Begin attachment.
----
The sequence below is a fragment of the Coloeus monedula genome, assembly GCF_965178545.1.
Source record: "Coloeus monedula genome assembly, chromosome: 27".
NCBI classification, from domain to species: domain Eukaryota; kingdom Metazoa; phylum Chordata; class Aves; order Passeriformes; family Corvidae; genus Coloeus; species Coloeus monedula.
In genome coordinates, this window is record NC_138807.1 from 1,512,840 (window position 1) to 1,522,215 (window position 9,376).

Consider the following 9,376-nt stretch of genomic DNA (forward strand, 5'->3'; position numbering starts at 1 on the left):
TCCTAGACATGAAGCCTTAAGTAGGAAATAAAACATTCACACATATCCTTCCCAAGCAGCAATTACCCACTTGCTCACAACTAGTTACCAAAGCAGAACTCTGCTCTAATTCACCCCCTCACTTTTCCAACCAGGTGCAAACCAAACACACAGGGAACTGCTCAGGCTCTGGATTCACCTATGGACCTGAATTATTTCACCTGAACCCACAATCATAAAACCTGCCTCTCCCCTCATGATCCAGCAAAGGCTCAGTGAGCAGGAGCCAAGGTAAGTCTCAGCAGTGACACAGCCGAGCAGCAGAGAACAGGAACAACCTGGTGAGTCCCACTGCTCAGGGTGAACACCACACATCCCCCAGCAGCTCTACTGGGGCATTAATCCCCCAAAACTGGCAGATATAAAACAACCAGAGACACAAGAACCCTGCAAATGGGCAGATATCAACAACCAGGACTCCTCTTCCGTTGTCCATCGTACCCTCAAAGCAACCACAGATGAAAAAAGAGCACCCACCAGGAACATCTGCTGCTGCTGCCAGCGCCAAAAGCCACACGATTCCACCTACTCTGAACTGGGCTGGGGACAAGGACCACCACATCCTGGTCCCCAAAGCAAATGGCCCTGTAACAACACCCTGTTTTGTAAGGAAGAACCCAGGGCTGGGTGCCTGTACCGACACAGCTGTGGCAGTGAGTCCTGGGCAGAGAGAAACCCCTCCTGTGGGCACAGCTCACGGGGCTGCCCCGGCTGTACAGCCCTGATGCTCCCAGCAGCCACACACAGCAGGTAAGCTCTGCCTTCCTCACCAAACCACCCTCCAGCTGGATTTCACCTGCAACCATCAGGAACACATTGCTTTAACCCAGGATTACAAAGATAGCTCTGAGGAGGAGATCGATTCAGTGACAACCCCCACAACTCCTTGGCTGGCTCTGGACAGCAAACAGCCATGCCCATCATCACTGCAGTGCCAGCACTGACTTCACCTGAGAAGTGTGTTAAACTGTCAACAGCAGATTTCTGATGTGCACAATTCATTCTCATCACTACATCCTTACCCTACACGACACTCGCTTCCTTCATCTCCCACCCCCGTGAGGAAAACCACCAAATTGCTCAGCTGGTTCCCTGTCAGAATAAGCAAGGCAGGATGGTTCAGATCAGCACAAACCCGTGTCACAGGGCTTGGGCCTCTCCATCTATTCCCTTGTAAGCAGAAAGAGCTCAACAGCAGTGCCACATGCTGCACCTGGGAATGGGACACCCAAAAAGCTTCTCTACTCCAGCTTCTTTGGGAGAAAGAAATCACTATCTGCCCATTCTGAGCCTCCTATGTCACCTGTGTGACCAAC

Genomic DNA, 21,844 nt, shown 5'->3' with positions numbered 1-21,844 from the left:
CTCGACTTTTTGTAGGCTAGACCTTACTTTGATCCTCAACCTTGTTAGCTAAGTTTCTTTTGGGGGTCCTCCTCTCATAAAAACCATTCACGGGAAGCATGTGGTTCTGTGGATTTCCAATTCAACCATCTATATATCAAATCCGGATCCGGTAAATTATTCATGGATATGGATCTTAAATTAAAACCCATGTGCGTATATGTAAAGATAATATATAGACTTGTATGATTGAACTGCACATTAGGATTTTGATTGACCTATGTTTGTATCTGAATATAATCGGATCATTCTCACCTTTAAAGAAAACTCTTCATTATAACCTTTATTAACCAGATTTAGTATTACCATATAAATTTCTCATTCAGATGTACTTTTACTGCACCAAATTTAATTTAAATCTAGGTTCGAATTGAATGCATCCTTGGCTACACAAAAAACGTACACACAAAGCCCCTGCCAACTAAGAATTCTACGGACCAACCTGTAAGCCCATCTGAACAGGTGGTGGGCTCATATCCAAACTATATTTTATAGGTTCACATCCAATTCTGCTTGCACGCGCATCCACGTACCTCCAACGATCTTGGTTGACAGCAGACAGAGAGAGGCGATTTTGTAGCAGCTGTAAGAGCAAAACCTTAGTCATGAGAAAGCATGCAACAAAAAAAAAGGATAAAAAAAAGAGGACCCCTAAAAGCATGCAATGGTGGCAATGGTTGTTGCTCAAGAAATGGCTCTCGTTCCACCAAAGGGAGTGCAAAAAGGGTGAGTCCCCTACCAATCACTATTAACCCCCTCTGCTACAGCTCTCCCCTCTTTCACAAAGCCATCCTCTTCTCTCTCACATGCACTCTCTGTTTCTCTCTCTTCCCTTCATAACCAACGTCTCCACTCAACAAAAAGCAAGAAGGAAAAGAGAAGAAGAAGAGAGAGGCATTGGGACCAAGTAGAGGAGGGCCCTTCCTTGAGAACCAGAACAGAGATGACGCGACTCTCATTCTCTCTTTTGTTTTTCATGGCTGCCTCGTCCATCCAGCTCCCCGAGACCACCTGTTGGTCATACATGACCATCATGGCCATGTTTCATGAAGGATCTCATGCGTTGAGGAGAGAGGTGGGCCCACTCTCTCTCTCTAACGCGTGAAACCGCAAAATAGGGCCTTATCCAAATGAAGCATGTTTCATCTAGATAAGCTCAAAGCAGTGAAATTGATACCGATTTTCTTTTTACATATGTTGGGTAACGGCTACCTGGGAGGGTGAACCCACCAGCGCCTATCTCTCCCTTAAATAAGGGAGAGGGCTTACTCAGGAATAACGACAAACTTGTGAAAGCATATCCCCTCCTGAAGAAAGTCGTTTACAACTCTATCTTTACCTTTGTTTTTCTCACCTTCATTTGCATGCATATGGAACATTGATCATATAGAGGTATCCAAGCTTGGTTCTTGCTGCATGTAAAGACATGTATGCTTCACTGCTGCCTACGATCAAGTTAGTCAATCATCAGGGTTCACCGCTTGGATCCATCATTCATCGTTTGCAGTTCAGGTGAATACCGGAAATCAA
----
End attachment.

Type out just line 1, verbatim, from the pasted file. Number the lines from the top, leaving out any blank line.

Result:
The sequence below is a fragment of the Coloeus monedula genome, assembly GCF_965178545.1.